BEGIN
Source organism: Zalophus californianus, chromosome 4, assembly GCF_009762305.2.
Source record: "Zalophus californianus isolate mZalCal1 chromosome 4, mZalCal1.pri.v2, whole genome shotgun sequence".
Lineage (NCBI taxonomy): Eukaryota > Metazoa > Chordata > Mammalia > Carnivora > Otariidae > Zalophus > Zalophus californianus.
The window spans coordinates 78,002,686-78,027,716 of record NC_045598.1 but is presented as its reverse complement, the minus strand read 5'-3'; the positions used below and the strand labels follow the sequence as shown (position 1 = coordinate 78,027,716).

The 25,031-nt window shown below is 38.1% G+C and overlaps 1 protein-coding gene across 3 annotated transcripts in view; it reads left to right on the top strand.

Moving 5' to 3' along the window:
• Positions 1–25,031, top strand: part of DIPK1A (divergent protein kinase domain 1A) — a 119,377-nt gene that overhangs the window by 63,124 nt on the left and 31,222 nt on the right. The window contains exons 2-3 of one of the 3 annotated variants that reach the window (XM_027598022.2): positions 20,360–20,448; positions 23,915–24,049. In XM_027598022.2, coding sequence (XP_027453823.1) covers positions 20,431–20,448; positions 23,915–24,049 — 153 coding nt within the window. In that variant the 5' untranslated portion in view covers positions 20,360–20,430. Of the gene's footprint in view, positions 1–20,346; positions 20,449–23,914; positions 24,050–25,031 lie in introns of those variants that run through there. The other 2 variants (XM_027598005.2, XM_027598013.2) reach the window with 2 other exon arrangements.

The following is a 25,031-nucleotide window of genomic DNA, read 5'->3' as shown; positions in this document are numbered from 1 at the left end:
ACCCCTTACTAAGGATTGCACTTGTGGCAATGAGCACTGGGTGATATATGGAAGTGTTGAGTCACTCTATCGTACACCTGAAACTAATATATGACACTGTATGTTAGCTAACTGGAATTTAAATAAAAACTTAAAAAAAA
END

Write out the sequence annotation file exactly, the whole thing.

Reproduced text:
Source organism: Zalophus californianus, chromosome 4, assembly GCF_009762305.2.
Source record: "Zalophus californianus isolate mZalCal1 chromosome 4, mZalCal1.pri.v2, whole genome shotgun sequence".
Lineage (NCBI taxonomy): Eukaryota > Metazoa > Chordata > Mammalia > Carnivora > Otariidae > Zalophus > Zalophus californianus.
The window spans coordinates 78,002,686-78,027,716 of record NC_045598.1 but is presented as its reverse complement, the minus strand read 5'-3'; the positions used below and the strand labels follow the sequence as shown (position 1 = coordinate 78,027,716).

The 25,031-nt window shown below is 38.1% G+C and overlaps 1 protein-coding gene across 3 annotated transcripts in view; it reads left to right on the top strand.

Moving 5' to 3' along the window:
• Positions 1–25,031, top strand: part of DIPK1A (divergent protein kinase domain 1A) — a 119,377-nt gene that overhangs the window by 63,124 nt on the left and 31,222 nt on the right. The window contains exons 2-3 of one of the 3 annotated variants that reach the window (XM_027598022.2): positions 20,360–20,448; positions 23,915–24,049. In XM_027598022.2, coding sequence (XP_027453823.1) covers positions 20,431–20,448; positions 23,915–24,049 — 153 coding nt within the window. In that variant the 5' untranslated portion in view covers positions 20,360–20,430. Of the gene's footprint in view, positions 1–20,346; positions 20,449–23,914; positions 24,050–25,031 lie in introns of those variants that run through there. The other 2 variants (XM_027598005.2, XM_027598013.2) reach the window with 2 other exon arrangements.

The following is a 25,031-nucleotide window of genomic DNA, read 5'->3' as shown; positions in this document are numbered from 1 at the left end:
ACCCCTTACTAAGGATTGCACTTGTGGCAATGAGCACTGGGTGATATATGGAAGTGTTGAGTCACTCTATCGTACACCTGAAACTAATATATGACACTGTATGTTAGCTAACTGGAATTTAAATAAAAACTTAAAAAAAA